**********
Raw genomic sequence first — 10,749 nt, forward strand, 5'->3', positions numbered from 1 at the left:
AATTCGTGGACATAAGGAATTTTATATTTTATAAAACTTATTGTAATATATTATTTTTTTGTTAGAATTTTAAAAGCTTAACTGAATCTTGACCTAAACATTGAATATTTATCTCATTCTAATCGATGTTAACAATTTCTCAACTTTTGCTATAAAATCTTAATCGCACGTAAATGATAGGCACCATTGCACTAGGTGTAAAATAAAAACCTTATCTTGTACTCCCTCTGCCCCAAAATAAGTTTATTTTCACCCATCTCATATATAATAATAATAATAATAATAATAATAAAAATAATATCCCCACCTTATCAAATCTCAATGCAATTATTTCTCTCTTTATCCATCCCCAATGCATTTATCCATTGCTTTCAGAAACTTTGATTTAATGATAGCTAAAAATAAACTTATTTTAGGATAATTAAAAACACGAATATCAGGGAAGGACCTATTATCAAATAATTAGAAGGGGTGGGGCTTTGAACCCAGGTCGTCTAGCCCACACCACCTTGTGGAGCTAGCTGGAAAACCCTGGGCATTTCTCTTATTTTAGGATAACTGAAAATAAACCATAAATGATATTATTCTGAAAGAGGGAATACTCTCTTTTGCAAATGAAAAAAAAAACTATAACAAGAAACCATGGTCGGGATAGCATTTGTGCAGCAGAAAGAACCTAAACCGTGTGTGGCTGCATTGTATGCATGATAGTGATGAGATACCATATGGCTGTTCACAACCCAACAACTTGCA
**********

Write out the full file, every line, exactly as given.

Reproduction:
Raw genomic sequence first — 10,749 nt, forward strand, 5'->3', positions numbered from 1 at the left:
AATTCGTGGACATAAGGAATTTTATATTTTATAAAACTTATTGTAATATATTATTTTTTTGTTAGAATTTTAAAAGCTTAACTGAATCTTGACCTAAACATTGAATATTTATCTCATTCTAATCGATGTTAACAATTTCTCAACTTTTGCTATAAAATCTTAATCGCACGTAAATGATAGGCACCATTGCACTAGGTGTAAAATAAAAACCTTATCTTGTACTCCCTCTGCCCCAAAATAAGTTTATTTTCACCCATCTCATATATAATAATAATAATAATAATAATAATAAAAATAATATCCCCACCTTATCAAATCTCAATGCAATTATTTCTCTCTTTATCCATCCCCAATGCATTTATCCATTGCTTTCAGAAACTTTGATTTAATGATAGCTAAAAATAAACTTATTTTAGGATAATTAAAAACACGAATATCAGGGAAGGACCTATTATCAAATAATTAGAAGGGGTGGGGCTTTGAACCCAGGTCGTCTAGCCCACACCACCTTGTGGAGCTAGCTGGAAAACCCTGGGCATTTCTCTTATTTTAGGATAACTGAAAATAAACCATAAATGATATTATTCTGAAAGAGGGAATACTCTCTTTTGCAAATGAAAAAAAAAACTATAACAAGAAACCATGGTCGGGATAGCATTTGTGCAGCAGAAAGAACCTAAACCGTGTGTGGCTGCATTGTATGCATGATAGTGATGAGATACCATATGGCTGTTCACAACCCAACAACTTGCA